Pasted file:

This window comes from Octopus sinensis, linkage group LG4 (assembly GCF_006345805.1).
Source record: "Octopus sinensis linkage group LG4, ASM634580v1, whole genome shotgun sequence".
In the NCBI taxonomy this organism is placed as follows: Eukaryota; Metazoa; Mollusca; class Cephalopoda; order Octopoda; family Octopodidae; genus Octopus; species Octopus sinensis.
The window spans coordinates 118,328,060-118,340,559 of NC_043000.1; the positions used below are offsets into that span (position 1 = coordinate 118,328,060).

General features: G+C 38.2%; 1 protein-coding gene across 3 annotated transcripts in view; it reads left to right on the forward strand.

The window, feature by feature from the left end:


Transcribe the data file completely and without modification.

This window comes from Octopus sinensis, linkage group LG4 (assembly GCF_006345805.1).
Source record: "Octopus sinensis linkage group LG4, ASM634580v1, whole genome shotgun sequence".
In the NCBI taxonomy this organism is placed as follows: Eukaryota; Metazoa; Mollusca; class Cephalopoda; order Octopoda; family Octopodidae; genus Octopus; species Octopus sinensis.
The window spans coordinates 118,328,060-118,340,559 of NC_043000.1; the positions used below are offsets into that span (position 1 = coordinate 118,328,060).

General features: G+C 38.2%; 1 protein-coding gene across 3 annotated transcripts in view; it reads left to right on the forward strand.

The window, feature by feature from the left end: